Tuesday, April 3, 2012

New York Stock Brokers: Hatch & Foote

Hatch & Foote Stock Sale Memorandum
20 Shares Chicago, Burlington, and Quincy Railroad
H. & F.

Here's an example of one Wall Street brokerage selling stock to another Wall Street brokerage; Hatch & Foote to H. Knickerbocker & Co.  When resold stock was taxed on its original face value at the rate of 2-cents per $100 or fraction thereof and not on its actual resale price.  That the sale of the 20 shares of Chicago, Burlington, and Quincy stock sold here at $105.875 per share was taxed 40-cents indicates the shares were originally valued at $100 each when issued. 

That the transaction is dated July 18, 1898, while the dater cancel used on the stamps reads July 15, 1898, suggests the person in charge of taxing the company's sales memoranda wasn't careful about changing the date on his cancelling devise.   

    Charles B. Foote and David B. Hatch founded their business in 1867 as a banking and brokerage business.  Robert Gibson was the managing general partner of the limited partnership firm H. Knickerbocker &. Co.

Hatch served on the board of directors of several railroads over his career.  Below is a RN-G1 tax imprint check dated September 27, 1881 from the end of the civil war tax period issued by the Hatch and Foote firm on behalf of the Boston & New York Air Line Railroad  during a period when David Hatch served as its treasurer.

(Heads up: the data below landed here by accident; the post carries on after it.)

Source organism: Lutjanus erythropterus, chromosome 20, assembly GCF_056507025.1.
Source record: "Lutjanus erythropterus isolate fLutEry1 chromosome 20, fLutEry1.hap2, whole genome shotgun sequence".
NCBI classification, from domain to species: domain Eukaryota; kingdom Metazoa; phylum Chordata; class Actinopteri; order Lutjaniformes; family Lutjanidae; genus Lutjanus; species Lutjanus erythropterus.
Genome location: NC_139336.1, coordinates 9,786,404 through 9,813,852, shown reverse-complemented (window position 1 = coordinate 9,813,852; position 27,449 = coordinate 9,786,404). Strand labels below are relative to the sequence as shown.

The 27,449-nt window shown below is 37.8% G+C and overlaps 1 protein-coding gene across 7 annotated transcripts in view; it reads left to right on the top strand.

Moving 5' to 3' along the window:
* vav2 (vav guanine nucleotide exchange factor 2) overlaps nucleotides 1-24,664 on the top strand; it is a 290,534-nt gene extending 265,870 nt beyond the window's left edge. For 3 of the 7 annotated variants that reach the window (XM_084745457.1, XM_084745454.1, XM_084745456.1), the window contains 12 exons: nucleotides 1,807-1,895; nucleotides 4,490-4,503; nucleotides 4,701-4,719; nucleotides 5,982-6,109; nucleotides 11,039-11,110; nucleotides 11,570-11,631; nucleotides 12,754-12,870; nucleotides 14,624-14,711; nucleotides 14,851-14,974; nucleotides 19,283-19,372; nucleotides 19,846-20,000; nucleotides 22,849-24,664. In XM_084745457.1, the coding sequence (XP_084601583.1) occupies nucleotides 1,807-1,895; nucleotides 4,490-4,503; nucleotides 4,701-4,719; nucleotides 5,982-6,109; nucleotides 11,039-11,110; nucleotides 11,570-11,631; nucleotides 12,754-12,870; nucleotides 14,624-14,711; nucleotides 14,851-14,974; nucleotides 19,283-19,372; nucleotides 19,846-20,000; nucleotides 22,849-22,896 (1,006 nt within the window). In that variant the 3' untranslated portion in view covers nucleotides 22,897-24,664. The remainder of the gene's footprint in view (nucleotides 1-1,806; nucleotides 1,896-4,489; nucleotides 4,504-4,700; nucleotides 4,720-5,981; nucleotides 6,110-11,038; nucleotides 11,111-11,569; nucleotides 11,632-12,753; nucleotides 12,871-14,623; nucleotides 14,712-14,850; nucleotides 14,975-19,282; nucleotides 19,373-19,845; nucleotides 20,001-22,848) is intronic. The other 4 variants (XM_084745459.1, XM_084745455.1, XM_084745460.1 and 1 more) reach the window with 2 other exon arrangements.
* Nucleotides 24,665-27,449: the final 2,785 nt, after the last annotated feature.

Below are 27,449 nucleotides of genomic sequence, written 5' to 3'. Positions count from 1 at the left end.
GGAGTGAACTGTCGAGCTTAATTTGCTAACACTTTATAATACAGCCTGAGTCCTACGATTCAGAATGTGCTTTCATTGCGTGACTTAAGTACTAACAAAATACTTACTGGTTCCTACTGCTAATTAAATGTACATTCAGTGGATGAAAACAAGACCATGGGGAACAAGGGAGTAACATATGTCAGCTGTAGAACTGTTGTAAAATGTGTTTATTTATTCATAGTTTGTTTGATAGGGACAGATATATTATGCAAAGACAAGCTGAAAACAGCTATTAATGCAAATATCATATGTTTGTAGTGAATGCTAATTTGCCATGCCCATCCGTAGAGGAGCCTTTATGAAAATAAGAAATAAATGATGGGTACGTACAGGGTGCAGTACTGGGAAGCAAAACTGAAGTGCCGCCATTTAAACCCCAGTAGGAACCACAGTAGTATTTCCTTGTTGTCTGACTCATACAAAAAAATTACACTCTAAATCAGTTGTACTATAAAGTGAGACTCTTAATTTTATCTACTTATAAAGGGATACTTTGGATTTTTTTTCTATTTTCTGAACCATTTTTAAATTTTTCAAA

Hatch & Foote RN-G1 check for the
Boston & N.Y. Air Line R. R.
September 27, 1881

The firm also appears to have been active in the US bond market as evidenced by this 1879 postal card solicitation for the purchase of US Government 4% bonds and other bond transactions.  
1879 Hatch & Foote Bond Business solicitation

The firm failed to the tune of $2,000,000 and was suspended from the NY Stock Exchange in September 1900.  Hatch blamed Foote who he claimed was insane and had been speculating on both sides of the market without Hatch's knowledge, yet it was Hatch who had been executing the trades.  To read the New York Times' account of this strange debacle go here.   It's as interesting as reading about today's MF Global failure!    

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